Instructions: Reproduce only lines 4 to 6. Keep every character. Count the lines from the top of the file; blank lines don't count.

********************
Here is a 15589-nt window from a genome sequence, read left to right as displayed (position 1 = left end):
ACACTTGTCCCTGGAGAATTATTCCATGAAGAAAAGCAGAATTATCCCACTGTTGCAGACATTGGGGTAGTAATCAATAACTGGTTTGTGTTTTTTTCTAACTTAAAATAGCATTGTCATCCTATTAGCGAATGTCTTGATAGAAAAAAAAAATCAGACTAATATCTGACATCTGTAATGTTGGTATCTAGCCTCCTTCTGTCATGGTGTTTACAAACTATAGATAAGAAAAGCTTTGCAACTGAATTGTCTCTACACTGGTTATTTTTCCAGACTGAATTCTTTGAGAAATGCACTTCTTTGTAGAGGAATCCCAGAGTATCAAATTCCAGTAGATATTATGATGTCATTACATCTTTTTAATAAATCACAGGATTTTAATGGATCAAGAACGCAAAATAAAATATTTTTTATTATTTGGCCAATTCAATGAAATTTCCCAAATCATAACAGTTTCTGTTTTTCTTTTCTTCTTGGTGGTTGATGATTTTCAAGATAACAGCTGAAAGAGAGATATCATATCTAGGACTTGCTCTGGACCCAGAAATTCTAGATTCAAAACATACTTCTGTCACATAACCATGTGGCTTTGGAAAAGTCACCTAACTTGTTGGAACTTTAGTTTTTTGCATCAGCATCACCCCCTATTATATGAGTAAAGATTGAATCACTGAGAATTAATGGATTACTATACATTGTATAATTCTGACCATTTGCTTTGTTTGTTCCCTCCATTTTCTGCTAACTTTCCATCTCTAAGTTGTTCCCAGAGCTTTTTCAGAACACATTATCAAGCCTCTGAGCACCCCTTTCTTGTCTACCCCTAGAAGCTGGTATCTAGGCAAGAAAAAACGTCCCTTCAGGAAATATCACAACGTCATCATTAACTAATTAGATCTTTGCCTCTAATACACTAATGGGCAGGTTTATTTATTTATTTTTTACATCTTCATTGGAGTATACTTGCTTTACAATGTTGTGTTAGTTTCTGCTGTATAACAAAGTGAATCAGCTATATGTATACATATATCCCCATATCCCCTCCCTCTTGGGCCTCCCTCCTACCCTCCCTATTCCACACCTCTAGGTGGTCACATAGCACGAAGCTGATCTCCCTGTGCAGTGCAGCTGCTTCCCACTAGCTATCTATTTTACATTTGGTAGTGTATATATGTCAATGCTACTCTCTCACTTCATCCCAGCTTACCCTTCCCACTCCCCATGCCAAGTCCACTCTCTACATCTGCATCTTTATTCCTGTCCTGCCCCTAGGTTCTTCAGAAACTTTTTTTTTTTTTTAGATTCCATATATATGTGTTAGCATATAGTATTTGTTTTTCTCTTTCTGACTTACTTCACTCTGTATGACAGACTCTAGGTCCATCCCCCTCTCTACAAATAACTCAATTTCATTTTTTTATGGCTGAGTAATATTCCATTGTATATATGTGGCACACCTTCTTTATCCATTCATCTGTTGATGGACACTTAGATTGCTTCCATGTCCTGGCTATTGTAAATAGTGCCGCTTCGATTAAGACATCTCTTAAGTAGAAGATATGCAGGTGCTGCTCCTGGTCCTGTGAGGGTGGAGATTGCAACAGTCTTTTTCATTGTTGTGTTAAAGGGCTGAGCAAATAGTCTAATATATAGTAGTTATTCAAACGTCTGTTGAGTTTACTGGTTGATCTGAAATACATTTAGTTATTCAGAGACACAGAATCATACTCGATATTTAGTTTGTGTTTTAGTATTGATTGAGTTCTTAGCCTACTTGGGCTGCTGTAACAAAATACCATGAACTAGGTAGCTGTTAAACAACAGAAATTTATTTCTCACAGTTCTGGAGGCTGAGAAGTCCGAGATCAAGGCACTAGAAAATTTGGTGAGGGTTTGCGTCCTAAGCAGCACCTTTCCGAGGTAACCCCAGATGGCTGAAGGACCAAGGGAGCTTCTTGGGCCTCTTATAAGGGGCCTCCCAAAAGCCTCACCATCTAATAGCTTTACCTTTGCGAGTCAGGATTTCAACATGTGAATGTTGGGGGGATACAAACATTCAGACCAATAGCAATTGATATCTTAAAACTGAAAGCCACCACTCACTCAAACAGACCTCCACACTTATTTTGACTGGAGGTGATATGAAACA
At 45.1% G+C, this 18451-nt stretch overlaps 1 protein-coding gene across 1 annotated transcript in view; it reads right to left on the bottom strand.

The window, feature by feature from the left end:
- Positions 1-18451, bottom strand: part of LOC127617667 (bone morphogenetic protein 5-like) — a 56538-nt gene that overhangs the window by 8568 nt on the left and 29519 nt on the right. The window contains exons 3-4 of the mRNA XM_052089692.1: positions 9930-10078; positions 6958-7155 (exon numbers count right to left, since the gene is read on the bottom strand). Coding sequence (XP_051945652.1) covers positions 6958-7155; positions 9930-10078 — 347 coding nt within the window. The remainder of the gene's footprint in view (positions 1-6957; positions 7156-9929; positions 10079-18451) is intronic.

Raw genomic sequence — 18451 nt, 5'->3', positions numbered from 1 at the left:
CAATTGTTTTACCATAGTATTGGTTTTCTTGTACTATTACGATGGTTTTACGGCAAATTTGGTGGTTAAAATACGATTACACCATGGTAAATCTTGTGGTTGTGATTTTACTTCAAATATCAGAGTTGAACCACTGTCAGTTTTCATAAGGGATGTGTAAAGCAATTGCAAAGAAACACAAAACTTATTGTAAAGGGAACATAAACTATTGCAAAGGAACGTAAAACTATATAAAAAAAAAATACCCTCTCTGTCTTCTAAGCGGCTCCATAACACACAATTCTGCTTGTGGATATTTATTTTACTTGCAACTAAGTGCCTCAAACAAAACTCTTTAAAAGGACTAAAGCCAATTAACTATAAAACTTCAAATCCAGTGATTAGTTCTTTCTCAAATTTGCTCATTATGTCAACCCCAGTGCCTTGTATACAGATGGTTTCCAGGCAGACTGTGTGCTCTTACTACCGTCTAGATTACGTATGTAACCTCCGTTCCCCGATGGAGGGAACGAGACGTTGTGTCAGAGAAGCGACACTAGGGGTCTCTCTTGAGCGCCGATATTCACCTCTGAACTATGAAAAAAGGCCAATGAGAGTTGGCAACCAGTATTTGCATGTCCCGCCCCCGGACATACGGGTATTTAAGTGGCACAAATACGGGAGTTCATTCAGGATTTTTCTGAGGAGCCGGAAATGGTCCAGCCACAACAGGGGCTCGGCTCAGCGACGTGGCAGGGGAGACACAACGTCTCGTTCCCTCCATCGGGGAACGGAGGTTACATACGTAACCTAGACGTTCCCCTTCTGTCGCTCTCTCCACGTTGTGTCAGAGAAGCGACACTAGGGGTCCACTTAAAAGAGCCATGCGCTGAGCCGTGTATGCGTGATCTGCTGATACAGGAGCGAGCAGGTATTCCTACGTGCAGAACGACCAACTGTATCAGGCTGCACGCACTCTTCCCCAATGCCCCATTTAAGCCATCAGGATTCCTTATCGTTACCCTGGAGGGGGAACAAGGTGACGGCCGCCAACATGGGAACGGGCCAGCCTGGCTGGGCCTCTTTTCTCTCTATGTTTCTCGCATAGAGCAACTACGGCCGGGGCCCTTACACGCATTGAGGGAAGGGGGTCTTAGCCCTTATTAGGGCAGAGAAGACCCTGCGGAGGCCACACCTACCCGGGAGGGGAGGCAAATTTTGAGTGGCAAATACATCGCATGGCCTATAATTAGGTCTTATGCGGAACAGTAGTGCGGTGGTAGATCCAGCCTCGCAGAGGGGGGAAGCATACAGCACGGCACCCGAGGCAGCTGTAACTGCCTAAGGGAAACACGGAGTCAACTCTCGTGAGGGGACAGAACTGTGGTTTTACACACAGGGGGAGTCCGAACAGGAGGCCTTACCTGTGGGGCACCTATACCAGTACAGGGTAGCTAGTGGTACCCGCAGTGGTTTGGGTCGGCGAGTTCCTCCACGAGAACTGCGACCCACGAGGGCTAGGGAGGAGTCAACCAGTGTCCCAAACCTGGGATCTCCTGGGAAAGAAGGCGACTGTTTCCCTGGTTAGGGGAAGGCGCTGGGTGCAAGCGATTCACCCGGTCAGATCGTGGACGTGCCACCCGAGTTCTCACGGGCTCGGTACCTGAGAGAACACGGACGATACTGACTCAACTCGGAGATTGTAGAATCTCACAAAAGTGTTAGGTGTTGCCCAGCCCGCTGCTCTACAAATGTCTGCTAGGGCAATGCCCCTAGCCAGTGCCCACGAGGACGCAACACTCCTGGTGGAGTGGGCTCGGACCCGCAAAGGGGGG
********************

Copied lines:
The window, feature by feature from the left end:
- Positions 1-18451, bottom strand: part of LOC127617667 (bone morphogenetic protein 5-like) — a 56538-nt gene that overhangs the window by 8568 nt on the left and 29519 nt on the right. The window contains exons 3-4 of the mRNA XM_052089692.1: positions 9930-10078; positions 6958-7155 (exon numbers count right to left, since the gene is read on the bottom strand). Coding sequence (XP_051945652.1) covers positions 6958-7155; positions 9930-10078 — 347 coding nt within the window. The remainder of the gene's footprint in view (positions 1-6957; positions 7156-9929; positions 10079-18451) is intronic.

Raw genomic sequence — 18451 nt, 5'->3', positions numbered from 1 at the left: